What made the tax collector different? Why would Jesus endorse this immoral tax collector as one who is justified and entering the kingdom of God rather than the Pharisee? First, the humility of the tax collector pours out with every description. Verse 13 reveals that the tax collector will not even approach the temple. As he comes up to the temple for prayer, he will not draw near but stands afar off. He recognizes his unworthiness to approach God. He does not lift up his eyes. The lifting of the eyes was a normal posture for Jewish prayer. Yet this is another sign of humility that he will not even look up toward heaven. Further, he beats his chest, which was a sign of extreme sorrow and contrition. The beating of the chest was not normal for Jewish prayer. God honors the humble. God exalts the humble (cf. James 4:8-10). God wants a humble and contrite heart (cf. Psalm 51:17). The tax collector is showing a humble heart.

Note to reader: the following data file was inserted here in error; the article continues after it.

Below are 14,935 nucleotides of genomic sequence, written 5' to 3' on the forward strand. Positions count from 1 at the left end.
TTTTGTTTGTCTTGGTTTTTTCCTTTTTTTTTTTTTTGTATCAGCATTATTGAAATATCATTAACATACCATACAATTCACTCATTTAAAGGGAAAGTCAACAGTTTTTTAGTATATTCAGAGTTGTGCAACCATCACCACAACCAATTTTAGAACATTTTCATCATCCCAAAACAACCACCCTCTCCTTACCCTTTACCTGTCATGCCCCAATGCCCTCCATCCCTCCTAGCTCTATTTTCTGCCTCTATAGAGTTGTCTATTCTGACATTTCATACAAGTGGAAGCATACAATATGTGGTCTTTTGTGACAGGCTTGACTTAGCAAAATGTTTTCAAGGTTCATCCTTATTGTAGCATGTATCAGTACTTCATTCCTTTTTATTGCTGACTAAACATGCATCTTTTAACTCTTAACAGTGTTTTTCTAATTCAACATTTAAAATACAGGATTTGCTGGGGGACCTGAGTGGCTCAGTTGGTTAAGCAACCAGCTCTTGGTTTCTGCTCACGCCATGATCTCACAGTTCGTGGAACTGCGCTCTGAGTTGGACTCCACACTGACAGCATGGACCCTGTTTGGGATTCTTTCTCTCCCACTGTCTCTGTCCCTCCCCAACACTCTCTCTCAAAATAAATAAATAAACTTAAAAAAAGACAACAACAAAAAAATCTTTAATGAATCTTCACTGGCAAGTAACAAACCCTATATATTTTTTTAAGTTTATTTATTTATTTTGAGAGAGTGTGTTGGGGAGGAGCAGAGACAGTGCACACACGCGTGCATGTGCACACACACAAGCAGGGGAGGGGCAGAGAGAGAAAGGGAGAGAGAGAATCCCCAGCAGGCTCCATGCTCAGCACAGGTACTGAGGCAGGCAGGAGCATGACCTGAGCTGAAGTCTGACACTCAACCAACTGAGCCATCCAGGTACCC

Further, he has a humble heart that understand he needs atonement and mercy. His words are not about his actions. He does not give a list about the good things that he has certainly done in his life. He does not speak about how he is better than certain people. He does say that he has a better heart than that lousy Pharisee. What is there to say before the Lord regarding our justification? It is certainly not, “Look at all that I have done!” The tax collector understands that we do not want God to look at all we have done. When God looks at what we have done, we must quickly utter the words, “God, be merciful to me, a sinner!” We must quickly call out for atonement, for a covering over of our sins. To think that we can stand on our actions and stand on our righteousness is the pinnacle of arrogance and pride. Do we truly think that our actions can justify us before the Almighty God? The tax collector understood his need for mercy and repentance.